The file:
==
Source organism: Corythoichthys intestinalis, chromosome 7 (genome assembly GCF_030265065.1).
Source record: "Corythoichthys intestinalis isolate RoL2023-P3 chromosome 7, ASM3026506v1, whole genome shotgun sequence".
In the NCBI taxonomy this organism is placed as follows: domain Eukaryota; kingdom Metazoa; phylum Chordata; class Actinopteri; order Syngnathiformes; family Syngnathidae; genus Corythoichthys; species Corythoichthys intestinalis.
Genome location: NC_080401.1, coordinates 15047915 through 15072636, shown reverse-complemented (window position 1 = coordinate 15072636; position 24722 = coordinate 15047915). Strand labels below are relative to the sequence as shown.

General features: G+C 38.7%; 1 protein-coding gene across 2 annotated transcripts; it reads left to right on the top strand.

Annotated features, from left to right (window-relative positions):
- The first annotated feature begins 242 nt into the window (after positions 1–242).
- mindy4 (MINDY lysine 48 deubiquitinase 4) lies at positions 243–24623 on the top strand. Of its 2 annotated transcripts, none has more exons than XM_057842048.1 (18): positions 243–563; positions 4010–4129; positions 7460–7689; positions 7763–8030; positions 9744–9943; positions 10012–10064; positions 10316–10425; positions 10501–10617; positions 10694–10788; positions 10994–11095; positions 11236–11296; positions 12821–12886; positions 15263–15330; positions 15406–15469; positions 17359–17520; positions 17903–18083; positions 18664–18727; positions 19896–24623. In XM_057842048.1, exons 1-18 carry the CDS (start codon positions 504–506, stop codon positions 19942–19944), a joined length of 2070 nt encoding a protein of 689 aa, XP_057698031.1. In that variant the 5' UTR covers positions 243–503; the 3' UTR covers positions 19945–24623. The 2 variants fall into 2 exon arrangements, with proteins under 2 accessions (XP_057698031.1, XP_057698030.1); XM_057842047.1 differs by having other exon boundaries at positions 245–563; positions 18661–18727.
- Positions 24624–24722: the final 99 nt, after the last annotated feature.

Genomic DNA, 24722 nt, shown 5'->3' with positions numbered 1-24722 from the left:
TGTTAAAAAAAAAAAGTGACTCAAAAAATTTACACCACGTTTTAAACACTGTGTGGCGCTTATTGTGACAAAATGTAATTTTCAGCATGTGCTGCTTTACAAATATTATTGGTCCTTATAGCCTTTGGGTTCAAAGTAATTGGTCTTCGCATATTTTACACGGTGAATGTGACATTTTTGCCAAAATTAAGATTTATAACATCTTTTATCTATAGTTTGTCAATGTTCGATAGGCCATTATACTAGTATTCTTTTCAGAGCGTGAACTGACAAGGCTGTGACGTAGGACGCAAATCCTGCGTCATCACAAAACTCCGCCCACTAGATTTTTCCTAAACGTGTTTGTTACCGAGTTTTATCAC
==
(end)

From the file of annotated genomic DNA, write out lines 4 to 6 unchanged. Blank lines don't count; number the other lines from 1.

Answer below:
Genome location: NC_080401.1, coordinates 15047915 through 15072636, shown reverse-complemented (window position 1 = coordinate 15072636; position 24722 = coordinate 15047915). Strand labels below are relative to the sequence as shown.

General features: G+C 38.7%; 1 protein-coding gene across 2 annotated transcripts; it reads left to right on the top strand.

Annotated features, from left to right (window-relative positions):